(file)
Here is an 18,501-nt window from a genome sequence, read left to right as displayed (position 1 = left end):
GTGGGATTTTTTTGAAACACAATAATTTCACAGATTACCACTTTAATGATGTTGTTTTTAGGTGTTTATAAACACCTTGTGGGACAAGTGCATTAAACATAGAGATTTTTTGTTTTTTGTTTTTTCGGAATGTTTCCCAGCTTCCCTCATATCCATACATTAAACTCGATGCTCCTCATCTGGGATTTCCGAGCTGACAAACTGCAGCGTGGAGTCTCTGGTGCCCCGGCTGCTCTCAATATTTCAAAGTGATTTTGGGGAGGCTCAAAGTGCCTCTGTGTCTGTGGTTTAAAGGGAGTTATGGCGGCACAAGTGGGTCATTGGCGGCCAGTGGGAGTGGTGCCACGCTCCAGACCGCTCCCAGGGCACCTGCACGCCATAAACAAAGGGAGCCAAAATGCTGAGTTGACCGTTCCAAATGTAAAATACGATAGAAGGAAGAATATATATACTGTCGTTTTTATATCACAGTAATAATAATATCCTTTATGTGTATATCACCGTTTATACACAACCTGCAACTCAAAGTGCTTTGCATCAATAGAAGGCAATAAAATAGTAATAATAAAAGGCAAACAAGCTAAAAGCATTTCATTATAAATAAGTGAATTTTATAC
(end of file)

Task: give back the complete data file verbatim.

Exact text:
Here is an 18,501-nt window from a genome sequence, read left to right as displayed (position 1 = left end):
GTGGGATTTTTTTGAAACACAATAATTTCACAGATTACCACTTTAATGATGTTGTTTTTAGGTGTTTATAAACACCTTGTGGGACAAGTGCATTAAACATAGAGATTTTTTGTTTTTTGTTTTTTCGGAATGTTTCCCAGCTTCCCTCATATCCATACATTAAACTCGATGCTCCTCATCTGGGATTTCCGAGCTGACAAACTGCAGCGTGGAGTCTCTGGTGCCCCGGCTGCTCTCAATATTTCAAAGTGATTTTGGGGAGGCTCAAAGTGCCTCTGTGTCTGTGGTTTAAAGGGAGTTATGGCGGCACAAGTGGGTCATTGGCGGCCAGTGGGAGTGGTGCCACGCTCCAGACCGCTCCCAGGGCACCTGCACGCCATAAACAAAGGGAGCCAAAATGCTGAGTTGACCGTTCCAAATGTAAAATACGATAGAAGGAAGAATATATATACTGTCGTTTTTATATCACAGTAATAATAATATCCTTTATGTGTATATCACCGTTTATACACAACCTGCAACTCAAAGTGCTTTGCATCAATAGAAGGCAATAAAATAGTAATAATAAAAGGCAAACAAGCTAAAAGCATTTCATTATAAATAAGTGAATTTTATAC